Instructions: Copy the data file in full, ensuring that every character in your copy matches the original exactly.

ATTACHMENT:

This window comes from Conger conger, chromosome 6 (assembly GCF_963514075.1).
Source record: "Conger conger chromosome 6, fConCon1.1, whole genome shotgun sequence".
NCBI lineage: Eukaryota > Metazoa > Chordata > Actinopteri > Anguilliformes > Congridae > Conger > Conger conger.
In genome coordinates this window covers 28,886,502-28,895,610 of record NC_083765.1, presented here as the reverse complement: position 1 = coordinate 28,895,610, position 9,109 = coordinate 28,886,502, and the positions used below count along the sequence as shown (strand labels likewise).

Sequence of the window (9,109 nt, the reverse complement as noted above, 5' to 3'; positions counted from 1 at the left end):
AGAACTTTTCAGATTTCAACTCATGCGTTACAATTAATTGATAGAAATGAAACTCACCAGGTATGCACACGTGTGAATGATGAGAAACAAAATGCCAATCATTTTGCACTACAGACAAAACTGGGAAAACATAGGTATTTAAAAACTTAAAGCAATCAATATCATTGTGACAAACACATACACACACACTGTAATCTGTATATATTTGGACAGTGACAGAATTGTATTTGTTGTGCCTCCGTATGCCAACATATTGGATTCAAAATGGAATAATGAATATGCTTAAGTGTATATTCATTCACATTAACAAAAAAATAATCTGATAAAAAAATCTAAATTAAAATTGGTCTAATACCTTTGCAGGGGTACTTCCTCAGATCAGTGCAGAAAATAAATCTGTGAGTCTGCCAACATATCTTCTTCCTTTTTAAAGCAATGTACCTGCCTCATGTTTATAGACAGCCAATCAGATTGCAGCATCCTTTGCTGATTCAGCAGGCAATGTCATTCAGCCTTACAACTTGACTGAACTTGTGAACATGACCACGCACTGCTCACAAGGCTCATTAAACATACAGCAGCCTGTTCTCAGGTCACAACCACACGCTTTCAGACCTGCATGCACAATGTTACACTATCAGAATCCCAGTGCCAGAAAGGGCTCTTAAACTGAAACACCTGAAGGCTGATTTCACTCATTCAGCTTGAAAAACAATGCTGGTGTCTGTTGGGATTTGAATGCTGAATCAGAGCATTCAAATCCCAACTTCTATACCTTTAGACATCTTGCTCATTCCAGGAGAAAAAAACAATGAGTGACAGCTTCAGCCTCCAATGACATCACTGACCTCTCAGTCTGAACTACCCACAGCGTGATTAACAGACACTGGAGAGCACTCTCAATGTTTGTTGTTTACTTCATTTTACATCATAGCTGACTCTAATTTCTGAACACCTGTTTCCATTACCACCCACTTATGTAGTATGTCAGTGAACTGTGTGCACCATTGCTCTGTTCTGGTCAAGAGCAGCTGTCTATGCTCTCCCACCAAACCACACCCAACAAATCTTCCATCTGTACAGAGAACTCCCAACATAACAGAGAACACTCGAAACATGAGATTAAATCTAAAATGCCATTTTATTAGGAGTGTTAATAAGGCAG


This window comes from Conger conger, chromosome 6 (assembly GCF_963514075.1).
Source record: "Conger conger chromosome 6, fConCon1.1, whole genome shotgun sequence".
NCBI lineage: Eukaryota > Metazoa > Chordata > Actinopteri > Anguilliformes > Congridae > Conger > Conger conger.
In genome coordinates this window covers 28,886,502-28,895,610 of record NC_083765.1, presented here as the reverse complement: position 1 = coordinate 28,895,610, position 9,109 = coordinate 28,886,502, and the positions used below count along the sequence as shown (strand labels likewise).

Sequence of the window (9,109 nt, the reverse complement as noted above, 5' to 3'; positions counted from 1 at the left end):
AGAACTTTTCAGATTTCAACTCATGCGTTACAATTAATTGATAGAAATGAAACTCACCAGGTATGCACACGTGTGAATGATGAGAAACAAAATGCCAATCATTTTGCACTACAGACAAAACTGGGAAAACATAGGTATTTAAAAACTTAAAGCAATCAATATCATTGTGACAAACACATACACACACACTGTAATCTGTATATATTTGGACAGTGACAGAATTGTATTTGTTGTGCCTCCGTATGCCAACATATTGGATTCAAAATGGAATAATGAATATGCTTAAGTGTATATTCATTCACATTAACAAAAAAATAATCTGATAAAAAAATCTAAATTAAAATTGGTCTAATACCTTTGCAGGGGTACTTCCTCAGATCAGTGCAGAAAATAAATCTGTGAGTCTGCCAACATATCTTCTTCCTTTTTAAAGCAATGTACCTGCCTCATGTTTATAGACAGCCAATCAGATTGCAGCATCCTTTGCTGATTCAGCAGGCAATGTCATTCAGCCTTACAACTTGACTGAACTTGTGAACATGACCACGCACTGCTCACAAGGCTCATTAAACATACAGCAGCCTGTTCTCAGGTCACAACCACACGCTTTCAGACCTGCATGCACAATGTTACACTATCAGAATCCCAGTGCCAGAAAGGGCTCTTAAACTGAAACACCTGAAGGCTGATTTCACTCATTCAGCTTGAAAAACAATGCTGGTGTCTGTTGGGATTTGAATGCTGAATCAGAGCATTCAAATCCCAACTTCTATACCTTTAGACATCTTGCTCATTCCAGGAGAAAAAAACAATGAGTGACAGCTTCAGCCTCCAATGACATCACTGACCTCTCAGTCTGAACTACCCACAGCGTGATTAACAGACACTGGAGAGCACTCTCAATGTTTGTTGTTTACTTCATTTTACATCATAGCTGACTCTAATTTCTGAACACCTGTTTCCATTACCACCCACTTATGTAGTATGTCAGTGAACTGTGTGCACCATTGCTCTGTTCTGGTCAAGAGCAGCTGTCTATGCTCTCCCACCAAACCACACCCAACAAATCTTCCATCTGTACAGAGAACTCCCAACATAACAGAGAACACTCGAAACATGAGATTAAATCTAAAATGCCATTTTATTAGGAGTGTTAATAAGGCAG